June Wildflower Watch – Yellow Flag Iris, Honeysuckle and Yellow Water-lily

Yellow Flag Iris at Boathouse Corner

Yellow Flag Iris at Boathouse Corner

Michelle Salter writes:

The tall, bright flowers of Yellow Flag iris can be seen throughout the reedbeds and marsh areas surrounding the pond, particularly alongside the path between the station and Boathouse Corner. The large vivid yellow, purple-veined flowers are thought to be the true source of the heraldic Fleur-de-lis emblem rather than the lily. The stylised three-petal emblem has been used for centuries throughout Europe, adorning coats of arms, flags and postage stamps.

Wild honeysuckle in woodland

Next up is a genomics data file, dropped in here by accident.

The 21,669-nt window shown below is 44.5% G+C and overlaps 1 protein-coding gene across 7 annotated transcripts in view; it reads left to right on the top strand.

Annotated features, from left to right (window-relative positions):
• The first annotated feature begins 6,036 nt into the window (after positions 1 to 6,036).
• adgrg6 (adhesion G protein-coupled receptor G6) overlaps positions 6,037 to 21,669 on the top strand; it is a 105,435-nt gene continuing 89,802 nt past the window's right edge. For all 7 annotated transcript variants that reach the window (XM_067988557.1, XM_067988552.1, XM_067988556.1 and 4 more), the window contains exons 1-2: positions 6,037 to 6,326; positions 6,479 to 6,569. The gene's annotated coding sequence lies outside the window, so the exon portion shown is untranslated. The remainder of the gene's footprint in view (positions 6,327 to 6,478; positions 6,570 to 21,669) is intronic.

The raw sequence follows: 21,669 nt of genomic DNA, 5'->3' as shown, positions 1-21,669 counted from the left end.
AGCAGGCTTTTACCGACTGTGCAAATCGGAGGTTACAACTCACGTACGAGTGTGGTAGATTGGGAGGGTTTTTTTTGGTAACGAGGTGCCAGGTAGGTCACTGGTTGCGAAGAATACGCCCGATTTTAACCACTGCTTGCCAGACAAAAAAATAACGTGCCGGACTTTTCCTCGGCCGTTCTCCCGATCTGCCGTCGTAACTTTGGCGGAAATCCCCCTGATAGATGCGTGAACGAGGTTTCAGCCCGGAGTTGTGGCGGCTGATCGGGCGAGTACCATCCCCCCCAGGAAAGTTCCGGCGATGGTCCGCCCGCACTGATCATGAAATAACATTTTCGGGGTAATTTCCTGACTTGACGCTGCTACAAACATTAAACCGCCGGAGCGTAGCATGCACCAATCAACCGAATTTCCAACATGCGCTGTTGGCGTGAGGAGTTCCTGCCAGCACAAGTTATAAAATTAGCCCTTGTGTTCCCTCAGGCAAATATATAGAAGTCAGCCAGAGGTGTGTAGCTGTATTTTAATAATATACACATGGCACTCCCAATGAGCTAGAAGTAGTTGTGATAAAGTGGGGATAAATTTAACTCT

Wild honeysuckle in woodland

Woodland around the pond is buzzing with bees enjoying the plentiful supply of honeysuckle. Flowers can last from June through to September, providing nectar for a variety of butterflies and moths. Honeysuckle is great for wildlife as warblers and thrushes eat the berries, and both birds and dormice use the peeling bark from its stems to build nests.

Yellow Water-lilies in the Flash

Yellow Water-lilies in the Flash

Yellow water-lily currently decorates the Flash, the small pool of water by the steps to the station car park. Found in standing or slow-flowing water, the flowers of yellow water-lily produce a strong scent of stale alcohol which attracts pollinating flies.

Photo credits: Michelle Salter

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